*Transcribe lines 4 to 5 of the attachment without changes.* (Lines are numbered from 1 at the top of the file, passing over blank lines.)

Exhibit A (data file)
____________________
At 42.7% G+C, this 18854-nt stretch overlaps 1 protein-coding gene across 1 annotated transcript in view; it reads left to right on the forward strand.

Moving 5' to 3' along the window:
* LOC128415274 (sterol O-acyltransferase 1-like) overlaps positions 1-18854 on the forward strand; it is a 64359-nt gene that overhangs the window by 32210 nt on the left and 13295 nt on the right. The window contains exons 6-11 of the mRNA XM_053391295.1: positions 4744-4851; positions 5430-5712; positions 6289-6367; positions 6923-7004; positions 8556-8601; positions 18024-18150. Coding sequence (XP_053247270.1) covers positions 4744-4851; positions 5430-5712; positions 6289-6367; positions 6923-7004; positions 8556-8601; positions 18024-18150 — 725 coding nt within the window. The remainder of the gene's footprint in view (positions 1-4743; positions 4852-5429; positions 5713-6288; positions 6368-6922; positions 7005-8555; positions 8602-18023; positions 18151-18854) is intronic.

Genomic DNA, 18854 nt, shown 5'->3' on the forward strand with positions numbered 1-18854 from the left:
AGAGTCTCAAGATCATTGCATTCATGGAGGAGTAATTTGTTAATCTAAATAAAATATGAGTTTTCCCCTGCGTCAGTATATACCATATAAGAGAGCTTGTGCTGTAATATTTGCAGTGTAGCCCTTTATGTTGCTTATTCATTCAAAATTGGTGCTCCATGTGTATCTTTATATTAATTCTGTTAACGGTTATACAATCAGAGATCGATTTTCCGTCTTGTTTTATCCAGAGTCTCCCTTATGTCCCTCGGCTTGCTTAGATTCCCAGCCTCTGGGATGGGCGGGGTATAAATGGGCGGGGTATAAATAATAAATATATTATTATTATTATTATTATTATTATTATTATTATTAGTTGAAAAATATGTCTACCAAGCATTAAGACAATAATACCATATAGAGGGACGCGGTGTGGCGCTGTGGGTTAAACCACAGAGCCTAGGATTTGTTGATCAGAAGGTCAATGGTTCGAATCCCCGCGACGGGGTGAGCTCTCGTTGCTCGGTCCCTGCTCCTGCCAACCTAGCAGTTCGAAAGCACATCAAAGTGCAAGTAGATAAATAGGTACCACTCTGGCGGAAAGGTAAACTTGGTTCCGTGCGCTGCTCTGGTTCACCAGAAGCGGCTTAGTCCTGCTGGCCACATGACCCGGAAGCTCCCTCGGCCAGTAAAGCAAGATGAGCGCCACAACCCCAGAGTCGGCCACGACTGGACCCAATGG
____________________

Genomic DNA, 18854 nt, shown 5'->3' on the forward strand with positions numbered 1-18854 from the left:
AGAGTCTCAAGATCATTGCATTCATGGAGGAGTAATTTGTTAATCTAAATAAAATATGAGTTTTCCCCTGCGTCAGTATATACCATATAAGAGAGCTTGTGCTGTAATATTTGCAGTGTAGCCCTTTATGTTGCTTATTCATTCAAAATTGGTGCTCCATGTGTATCTTTATATTAATTCTGTTAACGGTTATACAATCAGAGATCGATTTTCCGTCTTGTTTTATCCAGAGTCTCCCTTATGTCCCTCGGCTTGCTTAGATTCCCAGCCTCTGGGATGGGCGGGGTATAAATGGGCGGGGTATAAATAATAAATATATTATTATTATTATTATTATTATTATTATTATTATTAGTTGAAAAATATGTCTACCAAGCATTAAGACAATAATACCATATAGAGGGACGCGGTGTGGCGCTGTGGGTTAAACCACAGAGCCTAGGATTTGTTGATCAGAAGGTCAATGGTTCGAATCCCCGCGACGGGGTGAGCTCTCGTTGCTCGGTCCCTGCTCCTGCCAACCTAGCAGTTCGAAAGCACATCAAAGTGCAAGTAGATAAATAGGTACCACTCTGGCGGAAAGGTAAACTTGGTTCCGTGCGCTGCTCTGGTTCACCAGAAGCGGCTTAGTCCTGCTGGCCACATGACCCGGAAGCTCCCTCGGCCAGTAAAGCAAGATGAGCGCCACAACCCCAGAGTCGGCCACGACTGGACCCAATGG